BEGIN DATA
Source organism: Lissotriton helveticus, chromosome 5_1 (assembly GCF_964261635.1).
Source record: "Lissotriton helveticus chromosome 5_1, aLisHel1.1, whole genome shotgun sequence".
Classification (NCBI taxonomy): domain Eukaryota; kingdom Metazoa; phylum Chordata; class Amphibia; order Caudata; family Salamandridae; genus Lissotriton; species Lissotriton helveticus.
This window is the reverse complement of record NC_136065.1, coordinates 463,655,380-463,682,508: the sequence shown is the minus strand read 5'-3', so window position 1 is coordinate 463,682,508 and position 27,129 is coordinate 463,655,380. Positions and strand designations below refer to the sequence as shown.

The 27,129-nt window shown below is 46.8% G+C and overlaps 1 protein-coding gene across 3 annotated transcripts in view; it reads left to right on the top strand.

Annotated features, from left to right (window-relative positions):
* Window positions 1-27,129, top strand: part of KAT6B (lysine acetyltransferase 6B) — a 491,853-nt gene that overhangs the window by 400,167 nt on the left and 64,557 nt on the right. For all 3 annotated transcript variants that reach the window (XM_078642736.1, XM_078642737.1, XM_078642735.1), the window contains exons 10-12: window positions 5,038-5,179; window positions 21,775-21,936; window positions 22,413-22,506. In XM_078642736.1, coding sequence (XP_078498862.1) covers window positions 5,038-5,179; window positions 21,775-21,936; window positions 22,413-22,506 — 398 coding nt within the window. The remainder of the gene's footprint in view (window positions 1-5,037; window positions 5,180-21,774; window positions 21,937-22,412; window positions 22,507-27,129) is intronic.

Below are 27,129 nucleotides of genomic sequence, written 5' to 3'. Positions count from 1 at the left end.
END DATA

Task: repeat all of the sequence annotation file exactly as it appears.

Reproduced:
Source organism: Lissotriton helveticus, chromosome 5_1 (assembly GCF_964261635.1).
Source record: "Lissotriton helveticus chromosome 5_1, aLisHel1.1, whole genome shotgun sequence".
Classification (NCBI taxonomy): domain Eukaryota; kingdom Metazoa; phylum Chordata; class Amphibia; order Caudata; family Salamandridae; genus Lissotriton; species Lissotriton helveticus.
This window is the reverse complement of record NC_136065.1, coordinates 463,655,380-463,682,508: the sequence shown is the minus strand read 5'-3', so window position 1 is coordinate 463,682,508 and position 27,129 is coordinate 463,655,380. Positions and strand designations below refer to the sequence as shown.

The 27,129-nt window shown below is 46.8% G+C and overlaps 1 protein-coding gene across 3 annotated transcripts in view; it reads left to right on the top strand.

Annotated features, from left to right (window-relative positions):
* Window positions 1-27,129, top strand: part of KAT6B (lysine acetyltransferase 6B) — a 491,853-nt gene that overhangs the window by 400,167 nt on the left and 64,557 nt on the right. For all 3 annotated transcript variants that reach the window (XM_078642736.1, XM_078642737.1, XM_078642735.1), the window contains exons 10-12: window positions 5,038-5,179; window positions 21,775-21,936; window positions 22,413-22,506. In XM_078642736.1, coding sequence (XP_078498862.1) covers window positions 5,038-5,179; window positions 21,775-21,936; window positions 22,413-22,506 — 398 coding nt within the window. The remainder of the gene's footprint in view (window positions 1-5,037; window positions 5,180-21,774; window positions 21,937-22,412; window positions 22,507-27,129) is intronic.

Below are 27,129 nucleotides of genomic sequence, written 5' to 3'. Positions count from 1 at the left end.